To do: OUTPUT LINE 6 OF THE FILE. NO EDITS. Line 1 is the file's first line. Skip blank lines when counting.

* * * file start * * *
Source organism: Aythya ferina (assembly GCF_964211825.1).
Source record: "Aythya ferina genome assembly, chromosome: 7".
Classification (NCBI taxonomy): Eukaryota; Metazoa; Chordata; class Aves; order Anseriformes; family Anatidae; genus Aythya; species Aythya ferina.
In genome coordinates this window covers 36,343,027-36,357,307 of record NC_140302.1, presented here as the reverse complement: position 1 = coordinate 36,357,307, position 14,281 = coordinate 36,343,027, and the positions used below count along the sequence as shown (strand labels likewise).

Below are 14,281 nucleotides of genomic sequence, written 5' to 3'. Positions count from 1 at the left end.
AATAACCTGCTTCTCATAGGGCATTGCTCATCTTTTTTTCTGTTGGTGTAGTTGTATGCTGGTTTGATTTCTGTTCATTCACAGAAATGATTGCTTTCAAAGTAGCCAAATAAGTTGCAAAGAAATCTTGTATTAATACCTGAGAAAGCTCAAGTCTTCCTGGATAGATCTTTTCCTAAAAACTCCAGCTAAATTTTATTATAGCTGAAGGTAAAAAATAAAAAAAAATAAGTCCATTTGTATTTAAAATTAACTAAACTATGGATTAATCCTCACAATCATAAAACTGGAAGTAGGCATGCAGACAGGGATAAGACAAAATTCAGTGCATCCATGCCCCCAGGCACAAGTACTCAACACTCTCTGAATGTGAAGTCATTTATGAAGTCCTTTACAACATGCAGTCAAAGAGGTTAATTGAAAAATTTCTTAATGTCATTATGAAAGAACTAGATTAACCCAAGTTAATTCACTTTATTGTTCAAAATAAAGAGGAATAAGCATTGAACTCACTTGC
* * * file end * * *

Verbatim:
AATAACCTGCTTCTCATAGGGCATTGCTCATCTTTTTTTCTGTTGGTGTAGTTGTATGCTGGTTTGATTTCTGTTCATTCACAGAAATGATTGCTTTCAAAGTAGCCAAATAAGTTGCAAAGAAATCTTGTATTAATACCTGAGAAAGCTCAAGTCTTCCTGGATAGATCTTTTCCTAAAAACTCCAGCTAAATTTTATTATAGCTGAAGGTAAAAAATAAAAAAAAATAAGTCCATTTGTATTTAAAATTAACTAAACTATGGATTAATCCTCACAATCATAAAACTGGAAGTAGGCATGCAGACAGGGATAAGACAAAATTCAGTGCATCCATGCCCCCAGGCACAAGTACTCAACACTCTCTGAATGTGAAGTCATTTATGAAGTCCTTTACAACATGCAGTCAAAGAGGTTAATTGAAAAATTTCTTAATGTCATTATGAAAGAACTAGATTAACCCAAGTTAATTCACTTTATTGTTCAAAATAAAGAGGAATAAGCATTGAACTCACTTGC